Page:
Surgical audit using the POSSUM scoring tool in vascular surgery patients
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Currently, crude morbidity and mortality rates are used to assess vascular surgical outcome. However, as a high-risk specialty, this may not be representative of quality of care.
We evaluated the POSSUM score as a measure of performance in our vascular unit, and also its usefulness on an individual patient basis for predicting outcome.
Patients and methods
A total of 106 patients were prospectively scored using the vascular-POSSUM score, and mean predicted and observed morbidity and mortality were compared with one-sample t tests.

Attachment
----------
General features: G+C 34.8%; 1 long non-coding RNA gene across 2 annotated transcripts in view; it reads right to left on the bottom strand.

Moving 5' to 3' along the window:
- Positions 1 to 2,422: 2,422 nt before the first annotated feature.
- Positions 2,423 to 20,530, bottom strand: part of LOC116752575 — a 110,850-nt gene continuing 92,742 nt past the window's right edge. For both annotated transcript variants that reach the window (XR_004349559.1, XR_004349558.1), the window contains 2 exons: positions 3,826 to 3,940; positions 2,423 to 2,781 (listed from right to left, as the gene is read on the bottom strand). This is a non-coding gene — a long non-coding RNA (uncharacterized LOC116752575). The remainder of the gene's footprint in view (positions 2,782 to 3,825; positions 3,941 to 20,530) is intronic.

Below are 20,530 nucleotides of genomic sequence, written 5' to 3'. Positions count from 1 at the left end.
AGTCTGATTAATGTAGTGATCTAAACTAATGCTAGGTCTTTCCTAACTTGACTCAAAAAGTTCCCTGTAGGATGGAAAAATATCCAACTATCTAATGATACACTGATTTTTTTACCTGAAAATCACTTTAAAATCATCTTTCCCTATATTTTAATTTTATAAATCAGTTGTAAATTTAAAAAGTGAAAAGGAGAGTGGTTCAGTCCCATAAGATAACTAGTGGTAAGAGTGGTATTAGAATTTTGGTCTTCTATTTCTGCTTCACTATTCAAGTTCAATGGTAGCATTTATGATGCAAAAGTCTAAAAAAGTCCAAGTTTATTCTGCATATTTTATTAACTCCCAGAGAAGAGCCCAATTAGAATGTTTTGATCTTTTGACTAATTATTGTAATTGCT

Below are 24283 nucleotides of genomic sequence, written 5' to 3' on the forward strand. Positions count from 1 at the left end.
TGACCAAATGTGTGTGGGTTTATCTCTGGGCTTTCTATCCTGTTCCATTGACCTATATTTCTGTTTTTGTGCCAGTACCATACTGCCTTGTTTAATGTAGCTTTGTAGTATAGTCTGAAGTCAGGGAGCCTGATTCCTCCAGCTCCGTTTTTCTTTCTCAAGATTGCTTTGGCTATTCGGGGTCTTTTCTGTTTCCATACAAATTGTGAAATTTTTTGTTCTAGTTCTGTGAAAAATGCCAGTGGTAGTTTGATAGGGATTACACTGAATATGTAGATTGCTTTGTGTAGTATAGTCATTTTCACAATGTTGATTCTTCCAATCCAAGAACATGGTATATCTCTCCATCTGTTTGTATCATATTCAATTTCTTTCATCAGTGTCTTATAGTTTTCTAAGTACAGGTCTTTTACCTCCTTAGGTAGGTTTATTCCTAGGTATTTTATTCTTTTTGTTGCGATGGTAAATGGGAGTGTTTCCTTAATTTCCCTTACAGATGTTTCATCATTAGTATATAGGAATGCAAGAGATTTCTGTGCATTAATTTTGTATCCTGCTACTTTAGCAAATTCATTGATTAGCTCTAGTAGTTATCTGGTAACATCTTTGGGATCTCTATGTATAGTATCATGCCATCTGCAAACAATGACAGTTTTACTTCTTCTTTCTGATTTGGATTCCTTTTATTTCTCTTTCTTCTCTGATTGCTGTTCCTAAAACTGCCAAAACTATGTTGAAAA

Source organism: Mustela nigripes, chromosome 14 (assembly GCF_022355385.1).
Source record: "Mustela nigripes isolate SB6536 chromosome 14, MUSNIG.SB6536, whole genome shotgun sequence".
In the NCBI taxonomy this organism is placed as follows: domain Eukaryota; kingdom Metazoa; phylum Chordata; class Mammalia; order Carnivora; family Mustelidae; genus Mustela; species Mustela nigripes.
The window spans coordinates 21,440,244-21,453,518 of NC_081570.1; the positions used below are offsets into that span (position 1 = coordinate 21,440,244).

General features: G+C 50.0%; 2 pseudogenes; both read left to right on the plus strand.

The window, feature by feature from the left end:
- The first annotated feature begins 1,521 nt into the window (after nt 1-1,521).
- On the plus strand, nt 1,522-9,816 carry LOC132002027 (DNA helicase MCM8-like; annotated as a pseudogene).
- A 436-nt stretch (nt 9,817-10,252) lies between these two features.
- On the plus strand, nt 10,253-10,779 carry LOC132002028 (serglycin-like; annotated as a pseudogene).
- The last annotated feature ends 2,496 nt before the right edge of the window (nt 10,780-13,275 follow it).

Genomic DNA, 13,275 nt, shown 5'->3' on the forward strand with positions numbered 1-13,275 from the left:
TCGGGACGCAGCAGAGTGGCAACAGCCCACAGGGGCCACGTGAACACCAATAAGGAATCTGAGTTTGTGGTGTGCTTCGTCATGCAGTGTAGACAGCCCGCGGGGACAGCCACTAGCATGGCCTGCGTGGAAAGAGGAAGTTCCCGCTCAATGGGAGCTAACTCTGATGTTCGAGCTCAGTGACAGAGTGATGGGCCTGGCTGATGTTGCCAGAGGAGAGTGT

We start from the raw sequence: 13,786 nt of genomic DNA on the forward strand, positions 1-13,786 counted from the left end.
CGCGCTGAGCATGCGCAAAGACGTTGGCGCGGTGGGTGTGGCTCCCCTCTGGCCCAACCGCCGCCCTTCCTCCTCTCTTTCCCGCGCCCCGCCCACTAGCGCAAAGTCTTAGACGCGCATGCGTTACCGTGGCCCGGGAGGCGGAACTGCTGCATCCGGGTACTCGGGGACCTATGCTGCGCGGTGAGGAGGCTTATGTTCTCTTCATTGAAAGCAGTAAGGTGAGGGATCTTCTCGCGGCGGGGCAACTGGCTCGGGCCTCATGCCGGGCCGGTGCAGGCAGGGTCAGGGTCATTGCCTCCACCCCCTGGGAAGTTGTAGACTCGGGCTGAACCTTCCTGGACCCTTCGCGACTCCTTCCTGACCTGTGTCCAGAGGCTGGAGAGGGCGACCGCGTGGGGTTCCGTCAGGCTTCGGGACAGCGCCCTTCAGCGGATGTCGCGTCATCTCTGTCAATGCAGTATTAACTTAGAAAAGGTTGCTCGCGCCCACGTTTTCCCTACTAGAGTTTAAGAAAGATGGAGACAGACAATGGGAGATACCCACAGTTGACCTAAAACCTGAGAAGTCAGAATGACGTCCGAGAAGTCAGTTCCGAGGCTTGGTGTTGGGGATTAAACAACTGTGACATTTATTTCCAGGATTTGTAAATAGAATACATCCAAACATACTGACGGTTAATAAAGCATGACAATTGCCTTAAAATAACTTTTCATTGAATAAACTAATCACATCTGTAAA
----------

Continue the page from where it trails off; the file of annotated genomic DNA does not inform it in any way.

Receiver operator characteristic curves were used to determine if POSSUM scores were associated with the end-points of morbidity and mortality. Predicted and observed morbidity (41 and 35.8%, respectively) were not significantly different (P = 0.066). POSSUM did, however, over-predict mortality at 9.7% compared to the observed mortality of 5.7% (P = 0.021). While the discrimination for predicting morbidity was poor, POSSUM scores were significantly associated with mortality end-points (area under ROC curve = 0.97250). POSSUM morbidity scores closely correlate with observed outcomes.
Although POSSUM did over-predict mortality, high mortality scores may be useful for identifying patients at particularly high risk post-operatively. The POSSUM score is a useful adjunct to interpretation of morbidity and mortality statistics, and we would recommend its wider implementation for surgical audit.
KeywordsPOSSUM Audit Vascular surgery
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